Half of his bottom teeth have been gone for as long as anyone can remember, for a reason nobody can remember, causing his tongue to perpetually poke out of one side of his mouth. He has soft soles that require orthopedic shoes. His hair grows out so ratty that it has to be shaved before he can be taken anywhere nice. And he has a still relatively mysterious ailment that causes what his boss calls “this weird twitching.”
And yet, women across the Southeastern Conference cross their fingers in hopes of being matched up with him on spring weekends.
Say hello to Reggie, USC’s least likely athletics standout, a 10-year-old paint sorrel tobiano horse who was just named the NCEA Horse of the Month, and that was just the most recent accolade.
Reggie is one of 25 horses South Carolina owns and houses for its equestrian team. His specialty is “horsemanship,” which requires riders to guide the horse through a preset pattern all the while looking as pretty as possible, USC equestrian rider Madison Thiel said.
Despite all his tics, Reggie can do pretty.
“Horsemanship is all about being pretty, so when you’re on Reggie you can really make that happen,” Thiel said. “I would always say if Reggie was a person, he would be the jock, the quarterback of the high school football team. Absolutely, I think Reggie knows he’s the one to look at.”
His show name is “Here’s My Number.” No kidding.
Attitude is everything, indeed. Aptitude doesn’t hurt either. Since being donated to the school by David Tammon five years ago, Reggie has been selected to ride in the SEC and national championship events every year he’s been eligible, and when he shows up, he’s been voted among the top 10 horses at the event by the riders there.
Thiel has seen riders from other schools hoping on social media that they get matched with Reggie when they ride at USC. In horsemanship, five riders from each school ride five horses provided by the home team and are judged on their performance. Everyone wants to ride Reggie.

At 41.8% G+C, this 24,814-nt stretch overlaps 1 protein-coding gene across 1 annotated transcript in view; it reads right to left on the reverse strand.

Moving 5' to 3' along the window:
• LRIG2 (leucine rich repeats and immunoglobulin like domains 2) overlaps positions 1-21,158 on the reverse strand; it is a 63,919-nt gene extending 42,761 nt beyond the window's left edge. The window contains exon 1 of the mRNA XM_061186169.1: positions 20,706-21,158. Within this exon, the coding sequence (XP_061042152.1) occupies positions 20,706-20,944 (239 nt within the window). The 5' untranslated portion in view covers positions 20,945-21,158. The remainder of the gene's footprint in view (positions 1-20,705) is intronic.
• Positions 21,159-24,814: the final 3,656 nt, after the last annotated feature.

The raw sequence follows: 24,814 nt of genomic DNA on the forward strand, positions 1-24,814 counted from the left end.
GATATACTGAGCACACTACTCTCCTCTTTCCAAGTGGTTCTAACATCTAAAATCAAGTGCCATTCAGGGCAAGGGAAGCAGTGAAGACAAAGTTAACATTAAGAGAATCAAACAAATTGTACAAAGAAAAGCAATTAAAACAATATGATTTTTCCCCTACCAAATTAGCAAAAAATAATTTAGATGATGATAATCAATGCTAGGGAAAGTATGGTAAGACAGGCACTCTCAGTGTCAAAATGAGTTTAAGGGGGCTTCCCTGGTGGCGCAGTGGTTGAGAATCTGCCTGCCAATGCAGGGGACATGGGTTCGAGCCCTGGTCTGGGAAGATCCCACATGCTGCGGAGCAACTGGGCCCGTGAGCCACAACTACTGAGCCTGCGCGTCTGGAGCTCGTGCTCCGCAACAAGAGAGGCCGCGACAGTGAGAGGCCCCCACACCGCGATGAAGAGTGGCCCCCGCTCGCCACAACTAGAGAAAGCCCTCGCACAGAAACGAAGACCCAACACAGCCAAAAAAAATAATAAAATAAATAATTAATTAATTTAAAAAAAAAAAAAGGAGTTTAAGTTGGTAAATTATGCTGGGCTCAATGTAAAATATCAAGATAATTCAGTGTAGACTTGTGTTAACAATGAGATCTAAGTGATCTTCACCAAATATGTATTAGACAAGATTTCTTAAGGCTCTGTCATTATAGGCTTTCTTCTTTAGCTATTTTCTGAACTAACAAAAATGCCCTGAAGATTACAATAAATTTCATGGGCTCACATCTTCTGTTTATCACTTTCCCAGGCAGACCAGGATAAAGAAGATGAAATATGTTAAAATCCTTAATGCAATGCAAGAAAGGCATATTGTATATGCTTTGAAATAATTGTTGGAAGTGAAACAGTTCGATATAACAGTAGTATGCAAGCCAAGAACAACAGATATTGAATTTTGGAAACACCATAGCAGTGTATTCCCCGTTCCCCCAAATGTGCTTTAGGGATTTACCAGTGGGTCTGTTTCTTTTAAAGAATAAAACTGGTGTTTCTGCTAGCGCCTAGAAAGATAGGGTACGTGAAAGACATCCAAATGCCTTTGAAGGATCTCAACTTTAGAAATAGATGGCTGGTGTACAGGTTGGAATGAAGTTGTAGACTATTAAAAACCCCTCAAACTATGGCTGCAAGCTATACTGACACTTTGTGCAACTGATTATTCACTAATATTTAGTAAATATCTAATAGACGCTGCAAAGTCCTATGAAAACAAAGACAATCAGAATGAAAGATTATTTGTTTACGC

“It’s a lot of leg and a lot of voice and Reggie is just so responsive,” Thiel said. “He does everything so beautifully. You want to draw Reggie because you can make it fancy. If you’re on Reggie, you can make it fancy.”
The Gamecocks equestrian team lost 12-7 to top-ranked Georgia on Saturday to fall to 2-6 this year. USC has another home meet on March 9 and then will host the SEC Championships on March 30 and 31 at its Blythewood facility.
Reggie has been diagnosed with equine diabetes – mostly through a process of elimination because they couldn’t find anything else to account for the twitching, USC equestrian coach Boo Major said.
“We had him tested for everything known to man,” Major said.
Reggie’s mane is shaved down to nothing before every competition because it looks so bad when it’s grown out, but Reggie holds his head high and acts like he’s the belle of the ball. More than that, Thiel said, he acts like it’s his ball.
“Reggie likes to kind of have his own face. He likes to stick his nose out there and make his own style out of it,” she said. “He doesn’t like when you’re in his way, but he will definitely listen to you if you ride, but you have to ride every step.”
When Reggie has decided he’s had enough of the spotlight, or USC decides he’s no longer worthy of it, it will be time for him to leave Major’s barn, just like all the rest. They aren’t running a retirement center here. When horses no longer seem to be willing or able to compete, Major finds them a less demanding home.
“We get some, mentally, that you can tell are just tired of it. Some of them, physically, you can tell that they’ve had enough,” she said. “We try to keep them as long as we feel like they are happy and they’re serving their purpose for us. We like to keep them as long as we can.”
Reggie already has a scenario in which he can ride off into the sunset. There’s a Gamecock Club member who’s looking to get back into riding after a back injury.
“She really needs a horse who can take care of her,” Major said, “and I said, ‘I’ve got just the horse for you.’ ”